Sustainability in fresh expressions – I will offer my UK research, on sustainability in new forms of church in the UK, and the ways in which the church inherited (Fresh Expressions) has partnered with new ventures on the edge.
Fresh expressions in New Zealand history – I will share some stories from New Zealand mission history. Likely stories include the missio Dei of Tarore, the radical healing stories around the Kaiapoia Pa, the use of Scripture at Parihaka, the urban mission movements around James K Baxter. Then we might use some Australian indigenous storytelling techniques to explore what these stories might teach us for today.
What I’m hearing – an interactive session in which I reflect on the theological, ecclesiological and missional learnings in the four new missional venture stories being told at the weekend.
Where we’re going – a final session in which I’m likely to weave Brendan the Navigator, Luke 10 and the soundbites from the weekend together.
It will be great to be on home soil, albiet only for a weekend, resourcing God’s mission.
Monday, September 16, 2013
transmission of faith: by colour, via culture, in Christ
My copy of The Armenian Gospels of Gladzor: The Life of Christ Illuminated arrived today. 60 colour plates, presented by the J Paul Getty Musuem to celebrate the Christian church in Armenia, featuring the Gladzor Gospels, illuminations produced by Armenian monks in around 1300.
Gorgeous in colour they describe a faith that crosses culture – from Jerusalam to the sands of Armenia, that takes root in indigenous cultures, in this case Armenian, that is fabulous in colour, calling forth a visual awareness of Christ. This is how I understand fresh expressions – faith transmitted by creativity, via culture, in Christ.
“The Gladzor manuscript is a most eloquent and very self-consciously formulated Armenian life of Christ.” p. 31
There is a strong emphasis on Christ the healer. One-sixth of the illuminations of the Gladzor Gospels focus on healing stories. This is compared for example with Giotto, who has only one panel in 38 dedicated to Christ the healer, or many other artists who focus on Christ in infancy or passion.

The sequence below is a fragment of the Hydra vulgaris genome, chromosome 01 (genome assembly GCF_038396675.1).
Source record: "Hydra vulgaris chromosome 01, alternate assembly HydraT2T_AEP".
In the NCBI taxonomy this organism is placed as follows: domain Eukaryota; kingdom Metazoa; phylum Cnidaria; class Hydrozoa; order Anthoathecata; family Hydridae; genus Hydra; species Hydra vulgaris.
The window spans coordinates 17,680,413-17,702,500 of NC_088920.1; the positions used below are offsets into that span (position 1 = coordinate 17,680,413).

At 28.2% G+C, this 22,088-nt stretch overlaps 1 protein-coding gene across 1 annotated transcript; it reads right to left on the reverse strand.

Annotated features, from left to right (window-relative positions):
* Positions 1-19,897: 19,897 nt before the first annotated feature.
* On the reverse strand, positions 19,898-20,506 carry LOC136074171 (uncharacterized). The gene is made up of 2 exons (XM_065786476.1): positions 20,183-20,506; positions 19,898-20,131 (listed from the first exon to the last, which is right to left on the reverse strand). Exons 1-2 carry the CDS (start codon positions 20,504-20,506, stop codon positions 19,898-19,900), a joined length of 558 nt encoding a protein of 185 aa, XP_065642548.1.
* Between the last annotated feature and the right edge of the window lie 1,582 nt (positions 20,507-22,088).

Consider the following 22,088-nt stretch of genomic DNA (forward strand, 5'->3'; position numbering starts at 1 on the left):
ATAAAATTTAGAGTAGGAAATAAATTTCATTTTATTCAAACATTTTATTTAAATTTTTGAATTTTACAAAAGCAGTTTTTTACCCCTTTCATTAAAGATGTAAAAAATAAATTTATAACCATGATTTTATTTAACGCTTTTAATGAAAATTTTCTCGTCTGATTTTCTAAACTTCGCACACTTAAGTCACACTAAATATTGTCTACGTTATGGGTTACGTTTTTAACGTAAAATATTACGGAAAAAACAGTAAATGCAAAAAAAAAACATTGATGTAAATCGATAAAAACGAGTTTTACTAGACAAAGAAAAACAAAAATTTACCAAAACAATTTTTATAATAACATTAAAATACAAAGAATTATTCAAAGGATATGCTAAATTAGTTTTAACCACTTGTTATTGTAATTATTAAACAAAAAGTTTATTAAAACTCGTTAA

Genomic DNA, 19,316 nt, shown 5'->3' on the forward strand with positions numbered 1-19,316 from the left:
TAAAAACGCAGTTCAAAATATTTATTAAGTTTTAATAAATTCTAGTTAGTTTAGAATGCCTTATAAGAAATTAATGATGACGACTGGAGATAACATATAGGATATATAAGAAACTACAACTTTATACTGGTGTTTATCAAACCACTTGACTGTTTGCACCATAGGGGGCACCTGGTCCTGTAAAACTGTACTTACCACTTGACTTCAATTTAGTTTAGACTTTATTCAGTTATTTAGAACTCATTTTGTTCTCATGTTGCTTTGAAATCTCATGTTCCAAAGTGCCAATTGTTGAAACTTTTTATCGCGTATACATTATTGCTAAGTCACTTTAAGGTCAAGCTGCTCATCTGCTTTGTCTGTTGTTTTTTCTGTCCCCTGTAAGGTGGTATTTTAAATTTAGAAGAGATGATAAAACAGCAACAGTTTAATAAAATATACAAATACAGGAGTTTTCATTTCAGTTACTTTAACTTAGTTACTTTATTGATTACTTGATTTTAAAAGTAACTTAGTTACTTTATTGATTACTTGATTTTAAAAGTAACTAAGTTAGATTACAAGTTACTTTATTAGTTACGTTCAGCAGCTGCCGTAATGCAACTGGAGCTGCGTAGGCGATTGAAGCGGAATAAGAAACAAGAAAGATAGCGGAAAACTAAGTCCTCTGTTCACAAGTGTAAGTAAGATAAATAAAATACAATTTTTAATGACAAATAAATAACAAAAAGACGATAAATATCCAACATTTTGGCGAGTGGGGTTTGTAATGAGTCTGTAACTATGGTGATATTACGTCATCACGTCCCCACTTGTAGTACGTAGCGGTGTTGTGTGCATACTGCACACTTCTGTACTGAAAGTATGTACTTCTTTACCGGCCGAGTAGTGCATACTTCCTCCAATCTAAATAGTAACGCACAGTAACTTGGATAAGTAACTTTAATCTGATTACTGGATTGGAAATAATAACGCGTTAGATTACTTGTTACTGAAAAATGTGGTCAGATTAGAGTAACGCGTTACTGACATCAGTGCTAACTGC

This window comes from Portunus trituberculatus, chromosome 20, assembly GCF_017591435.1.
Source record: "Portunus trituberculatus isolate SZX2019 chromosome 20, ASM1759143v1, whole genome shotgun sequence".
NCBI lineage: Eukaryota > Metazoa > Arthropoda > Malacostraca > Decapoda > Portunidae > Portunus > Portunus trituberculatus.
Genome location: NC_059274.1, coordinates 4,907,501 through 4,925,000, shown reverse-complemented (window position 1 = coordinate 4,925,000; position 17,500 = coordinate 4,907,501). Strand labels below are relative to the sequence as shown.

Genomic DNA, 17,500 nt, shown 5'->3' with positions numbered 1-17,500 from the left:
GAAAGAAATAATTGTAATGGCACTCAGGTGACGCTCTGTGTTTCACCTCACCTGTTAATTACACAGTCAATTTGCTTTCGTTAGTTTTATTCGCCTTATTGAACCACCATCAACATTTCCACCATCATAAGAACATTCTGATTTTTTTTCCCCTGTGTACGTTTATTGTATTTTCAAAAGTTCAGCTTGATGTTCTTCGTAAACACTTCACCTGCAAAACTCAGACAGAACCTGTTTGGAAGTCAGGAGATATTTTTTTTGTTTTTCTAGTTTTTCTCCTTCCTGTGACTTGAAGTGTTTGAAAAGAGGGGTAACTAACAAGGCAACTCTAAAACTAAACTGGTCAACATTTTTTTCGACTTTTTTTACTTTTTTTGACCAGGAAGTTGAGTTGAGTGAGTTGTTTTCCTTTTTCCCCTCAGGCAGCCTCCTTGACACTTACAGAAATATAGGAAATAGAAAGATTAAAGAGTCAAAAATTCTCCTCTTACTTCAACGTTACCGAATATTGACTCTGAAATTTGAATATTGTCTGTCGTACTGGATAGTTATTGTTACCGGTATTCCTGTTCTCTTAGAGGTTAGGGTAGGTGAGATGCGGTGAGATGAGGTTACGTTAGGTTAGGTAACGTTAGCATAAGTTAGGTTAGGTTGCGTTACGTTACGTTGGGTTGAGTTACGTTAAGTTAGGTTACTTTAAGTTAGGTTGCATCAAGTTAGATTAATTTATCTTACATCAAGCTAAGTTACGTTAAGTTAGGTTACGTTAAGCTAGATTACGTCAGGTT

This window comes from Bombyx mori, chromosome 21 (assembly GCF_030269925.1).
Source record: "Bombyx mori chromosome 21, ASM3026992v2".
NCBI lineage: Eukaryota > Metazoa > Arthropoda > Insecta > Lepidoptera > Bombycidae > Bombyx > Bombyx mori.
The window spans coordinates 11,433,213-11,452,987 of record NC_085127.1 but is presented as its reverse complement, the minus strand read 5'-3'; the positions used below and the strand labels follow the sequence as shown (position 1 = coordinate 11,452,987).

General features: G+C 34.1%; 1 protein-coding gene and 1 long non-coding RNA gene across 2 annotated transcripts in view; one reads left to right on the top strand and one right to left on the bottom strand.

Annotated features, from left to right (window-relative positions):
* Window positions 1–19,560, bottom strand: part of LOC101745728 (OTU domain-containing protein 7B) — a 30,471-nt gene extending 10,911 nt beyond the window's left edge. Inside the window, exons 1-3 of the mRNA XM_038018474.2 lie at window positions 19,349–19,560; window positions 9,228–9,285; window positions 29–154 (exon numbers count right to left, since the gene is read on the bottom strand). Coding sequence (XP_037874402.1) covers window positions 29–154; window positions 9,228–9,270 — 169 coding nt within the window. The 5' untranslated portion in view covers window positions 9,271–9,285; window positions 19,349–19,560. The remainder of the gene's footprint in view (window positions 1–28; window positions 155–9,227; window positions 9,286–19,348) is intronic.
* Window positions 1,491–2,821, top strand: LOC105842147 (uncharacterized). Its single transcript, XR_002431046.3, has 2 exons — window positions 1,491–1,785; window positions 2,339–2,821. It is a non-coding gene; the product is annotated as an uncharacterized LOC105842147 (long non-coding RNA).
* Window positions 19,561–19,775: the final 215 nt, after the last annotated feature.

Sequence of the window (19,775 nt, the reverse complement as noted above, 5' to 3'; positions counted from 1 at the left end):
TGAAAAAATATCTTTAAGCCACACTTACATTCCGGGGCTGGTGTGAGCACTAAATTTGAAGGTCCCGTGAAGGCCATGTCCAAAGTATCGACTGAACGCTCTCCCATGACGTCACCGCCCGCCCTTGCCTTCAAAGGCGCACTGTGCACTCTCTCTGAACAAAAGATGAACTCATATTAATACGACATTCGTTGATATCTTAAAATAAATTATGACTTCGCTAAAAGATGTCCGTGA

“This Christ is a very personal, caring savior: he is directly involved with other people, sensitive to their problems, and in touch with their even on a physical level.” p. 32
More on Christ tomorrow, as we explore the interplay between human and divine.
Monday, May 06, 2013
An introduction to communion that I shared today, working with our candidates, faculty and visiting ministers, gathered around the topic of self-care.
There is a story of some ministers gathering. Much like us today, to wrestle with ministry. In the question time, a question is raised. A person aware of their world, concerned about the church. How can we bring people to the altar?
The response is made. Is the question how do we bring people to the altar? Or is the question, how do we bring the altar to people?
An important reminder as we gather. It is not that we come to communion, but that in communion God comes to us. In this we are invited to participate in God’s mission.
Yes, it is about our care. In communion God feeds us, centres us, re-values us around grace and redemption.
But it is more than that. It is also about care for the church. In communion God feeds the church, centres the church, re-values the church around grace and redemption.
But it is more than that. It is also about care for the world. In communion God wants to feed the world, wants to centre the world, wants to re-value the world around grace and redemption.
And so we pray; Spirit, fall on us, that these elements of bread and wine may be for us a participation in your life, love and mission, your bringing the altar to people.
Wednesday, March 13, 2013
Gender matters: in church structures
Today I’ve been writing (Sustainability and fresh expressions book project) on the history of mission in Great Britain. What has the God of mission been up to in the past? How might that help us analyse the current and dream of a future?